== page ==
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Incontinence Support Blog

Jumping Hurdles

Posted by Nurse Nicole

Apr 11, 2017 1:35:34 PM


There is no discrimination when it comes to who “should” live a healthy lifestyle- it includes all of us, don’t you think? Declining health does not focus on one ethnicity, sex, race, religion, or age.  Sometimes declining health is a wakeup call to start making changes; however, prevention is the best solution to a potential problem. Realistically, you can spend your entire life leading the healthiest lifestyle and will still face the possibility of health problems. Like anything else in life- “just do the best you can” while taking time to enjoy each moment we have!

 Let’s talk about information based on the most common hurdles that seniors face.

1. Arthritis (inflammation of the bones)

There are more than 100 different types of arthritis, and it is more common in women than men. According to the CDC, 22.7% (52.5 million) of adults reported doctor-diagnosed arthritis, with significantly higher age-adjusted prevalence in women (23.9%) than in men (18.6%). By 2040, an estimated 78 million (26%) US adults ages 18 years or older are projected to have doctor-diagnosed arthritis.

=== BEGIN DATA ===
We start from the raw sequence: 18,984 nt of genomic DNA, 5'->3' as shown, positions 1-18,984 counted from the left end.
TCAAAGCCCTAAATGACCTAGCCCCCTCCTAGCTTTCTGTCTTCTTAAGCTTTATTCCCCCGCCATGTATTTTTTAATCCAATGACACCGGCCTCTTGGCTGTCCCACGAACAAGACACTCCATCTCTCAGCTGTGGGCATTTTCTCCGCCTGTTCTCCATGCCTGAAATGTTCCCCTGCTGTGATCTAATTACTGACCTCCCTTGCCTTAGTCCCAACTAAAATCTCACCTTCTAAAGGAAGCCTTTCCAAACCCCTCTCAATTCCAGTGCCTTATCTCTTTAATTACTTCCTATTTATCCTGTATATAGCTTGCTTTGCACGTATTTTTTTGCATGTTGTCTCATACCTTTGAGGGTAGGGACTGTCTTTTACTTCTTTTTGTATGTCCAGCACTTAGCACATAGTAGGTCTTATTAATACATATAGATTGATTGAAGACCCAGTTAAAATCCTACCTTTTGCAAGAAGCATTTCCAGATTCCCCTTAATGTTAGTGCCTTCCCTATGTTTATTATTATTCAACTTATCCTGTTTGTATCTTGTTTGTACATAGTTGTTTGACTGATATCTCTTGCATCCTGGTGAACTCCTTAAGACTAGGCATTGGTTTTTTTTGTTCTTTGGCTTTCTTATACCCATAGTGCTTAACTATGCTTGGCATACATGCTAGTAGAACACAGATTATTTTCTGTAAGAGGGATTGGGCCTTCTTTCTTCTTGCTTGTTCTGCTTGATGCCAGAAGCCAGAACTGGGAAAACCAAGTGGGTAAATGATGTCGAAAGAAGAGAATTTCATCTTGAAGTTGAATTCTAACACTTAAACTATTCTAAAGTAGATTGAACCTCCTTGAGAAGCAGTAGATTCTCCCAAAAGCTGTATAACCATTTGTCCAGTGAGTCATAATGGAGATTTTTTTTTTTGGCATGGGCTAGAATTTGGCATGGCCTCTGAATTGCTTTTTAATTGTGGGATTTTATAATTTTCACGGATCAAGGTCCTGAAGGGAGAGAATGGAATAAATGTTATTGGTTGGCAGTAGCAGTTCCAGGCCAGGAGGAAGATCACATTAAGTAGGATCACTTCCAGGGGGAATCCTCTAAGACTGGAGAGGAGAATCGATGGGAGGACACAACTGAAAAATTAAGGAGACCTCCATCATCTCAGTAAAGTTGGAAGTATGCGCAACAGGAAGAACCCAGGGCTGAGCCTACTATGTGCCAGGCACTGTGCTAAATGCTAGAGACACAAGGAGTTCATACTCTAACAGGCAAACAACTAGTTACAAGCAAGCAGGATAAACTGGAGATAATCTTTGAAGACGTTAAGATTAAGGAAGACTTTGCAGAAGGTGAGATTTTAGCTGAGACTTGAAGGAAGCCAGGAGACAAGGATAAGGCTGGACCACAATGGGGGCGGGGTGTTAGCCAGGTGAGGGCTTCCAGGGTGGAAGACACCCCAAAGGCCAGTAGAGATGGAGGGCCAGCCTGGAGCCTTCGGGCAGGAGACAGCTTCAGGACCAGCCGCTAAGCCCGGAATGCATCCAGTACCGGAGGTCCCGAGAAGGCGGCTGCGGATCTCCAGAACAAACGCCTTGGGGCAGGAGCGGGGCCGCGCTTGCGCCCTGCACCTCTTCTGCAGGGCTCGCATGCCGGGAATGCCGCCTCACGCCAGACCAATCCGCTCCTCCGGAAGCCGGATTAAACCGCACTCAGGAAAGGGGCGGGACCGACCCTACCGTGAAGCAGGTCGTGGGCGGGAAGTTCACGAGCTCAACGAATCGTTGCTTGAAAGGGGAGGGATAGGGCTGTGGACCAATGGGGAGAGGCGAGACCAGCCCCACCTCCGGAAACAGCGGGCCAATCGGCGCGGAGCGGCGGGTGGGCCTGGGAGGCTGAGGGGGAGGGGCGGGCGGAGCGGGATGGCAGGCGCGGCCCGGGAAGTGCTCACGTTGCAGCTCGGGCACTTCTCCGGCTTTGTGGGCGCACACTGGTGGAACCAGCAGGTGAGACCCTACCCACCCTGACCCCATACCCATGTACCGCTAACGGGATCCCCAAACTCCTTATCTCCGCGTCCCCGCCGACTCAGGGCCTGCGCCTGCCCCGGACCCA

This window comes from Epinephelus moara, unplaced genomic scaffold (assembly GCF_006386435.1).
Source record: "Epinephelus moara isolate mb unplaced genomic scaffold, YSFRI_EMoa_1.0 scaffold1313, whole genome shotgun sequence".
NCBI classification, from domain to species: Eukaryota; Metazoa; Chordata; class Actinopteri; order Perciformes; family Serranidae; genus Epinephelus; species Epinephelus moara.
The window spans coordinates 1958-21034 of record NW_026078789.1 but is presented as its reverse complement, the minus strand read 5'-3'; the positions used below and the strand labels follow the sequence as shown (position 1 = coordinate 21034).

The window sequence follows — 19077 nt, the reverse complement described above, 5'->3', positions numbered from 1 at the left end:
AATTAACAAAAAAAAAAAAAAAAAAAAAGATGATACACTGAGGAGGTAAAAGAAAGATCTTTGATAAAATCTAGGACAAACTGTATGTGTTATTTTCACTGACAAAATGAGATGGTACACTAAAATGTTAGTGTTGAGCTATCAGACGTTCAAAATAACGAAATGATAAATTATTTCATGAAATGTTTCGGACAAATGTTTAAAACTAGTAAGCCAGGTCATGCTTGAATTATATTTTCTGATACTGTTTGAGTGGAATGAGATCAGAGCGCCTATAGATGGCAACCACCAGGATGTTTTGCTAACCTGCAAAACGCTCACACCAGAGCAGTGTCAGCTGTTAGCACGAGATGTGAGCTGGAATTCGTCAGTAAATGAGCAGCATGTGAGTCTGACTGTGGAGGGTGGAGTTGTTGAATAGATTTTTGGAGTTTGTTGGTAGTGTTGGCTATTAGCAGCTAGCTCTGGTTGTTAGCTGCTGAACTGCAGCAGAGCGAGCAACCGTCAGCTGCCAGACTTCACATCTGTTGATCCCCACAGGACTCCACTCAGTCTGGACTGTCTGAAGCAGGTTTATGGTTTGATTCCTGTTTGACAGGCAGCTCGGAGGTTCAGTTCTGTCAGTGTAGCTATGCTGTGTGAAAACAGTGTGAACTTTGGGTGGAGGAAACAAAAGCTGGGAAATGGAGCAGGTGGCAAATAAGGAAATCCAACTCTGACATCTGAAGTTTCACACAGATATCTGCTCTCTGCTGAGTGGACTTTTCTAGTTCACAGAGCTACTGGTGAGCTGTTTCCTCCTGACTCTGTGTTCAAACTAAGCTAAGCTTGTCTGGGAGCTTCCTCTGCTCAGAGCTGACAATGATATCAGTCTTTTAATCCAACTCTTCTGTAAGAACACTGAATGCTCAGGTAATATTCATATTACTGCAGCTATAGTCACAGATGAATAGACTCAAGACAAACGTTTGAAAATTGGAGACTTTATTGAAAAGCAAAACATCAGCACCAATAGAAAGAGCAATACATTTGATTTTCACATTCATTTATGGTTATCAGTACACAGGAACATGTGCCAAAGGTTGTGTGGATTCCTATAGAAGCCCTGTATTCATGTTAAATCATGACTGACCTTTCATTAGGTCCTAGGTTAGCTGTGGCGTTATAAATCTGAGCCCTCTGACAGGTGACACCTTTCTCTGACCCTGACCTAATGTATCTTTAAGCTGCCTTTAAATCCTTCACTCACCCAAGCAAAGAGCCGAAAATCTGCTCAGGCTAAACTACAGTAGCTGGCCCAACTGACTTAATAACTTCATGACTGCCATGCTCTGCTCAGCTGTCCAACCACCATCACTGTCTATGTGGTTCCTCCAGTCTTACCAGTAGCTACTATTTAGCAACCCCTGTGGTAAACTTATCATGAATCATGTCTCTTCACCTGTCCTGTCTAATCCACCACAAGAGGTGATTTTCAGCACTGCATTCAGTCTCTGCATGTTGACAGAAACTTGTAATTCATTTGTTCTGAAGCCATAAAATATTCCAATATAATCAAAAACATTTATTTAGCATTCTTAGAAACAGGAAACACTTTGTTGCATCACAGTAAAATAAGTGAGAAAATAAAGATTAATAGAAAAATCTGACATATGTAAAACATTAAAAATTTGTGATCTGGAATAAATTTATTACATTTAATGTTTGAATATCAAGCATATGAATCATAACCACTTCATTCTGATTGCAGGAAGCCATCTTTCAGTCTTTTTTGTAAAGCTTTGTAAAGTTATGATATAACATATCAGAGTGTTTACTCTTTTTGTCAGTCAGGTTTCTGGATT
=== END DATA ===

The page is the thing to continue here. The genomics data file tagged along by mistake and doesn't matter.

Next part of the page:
• Living with arthritis: Aches and pains are only the beginning of this problematic diagnosis. Use heat such as warm baths or heating blankets (which are my FAVORITE! Anyone else love the warmth of heating blankets?!) Heat helps loosen the muscles surrounding the joints, making mobility easier. You must be careful when using heating blankets persistently with Men’s Liberty because the blankets can get up to 160 degrees Fahrenheit and this could interfere with the adhesive. Low- impact activities such as swimming or cycling will also be beneficial for someone with arthritis and will increase your range of motion- it is important to stay in motion as much as possible to prevent stiffness of your joints.
  • Prevention: Although there’s no true way to fully prevent arthritis, there are some things you can keep in mind to help reduce the symptoms. Always prevent unhealthy weight gain, which causes extra pressure on your joints), take fish oil (or eat lean fish) to help reduce inflammation and pain, and of course – don’t smoke.  According to Mayo Clinic, “toxins in smoke cause stress on connective tissue, leading to more joint problems”.

2. Heart disease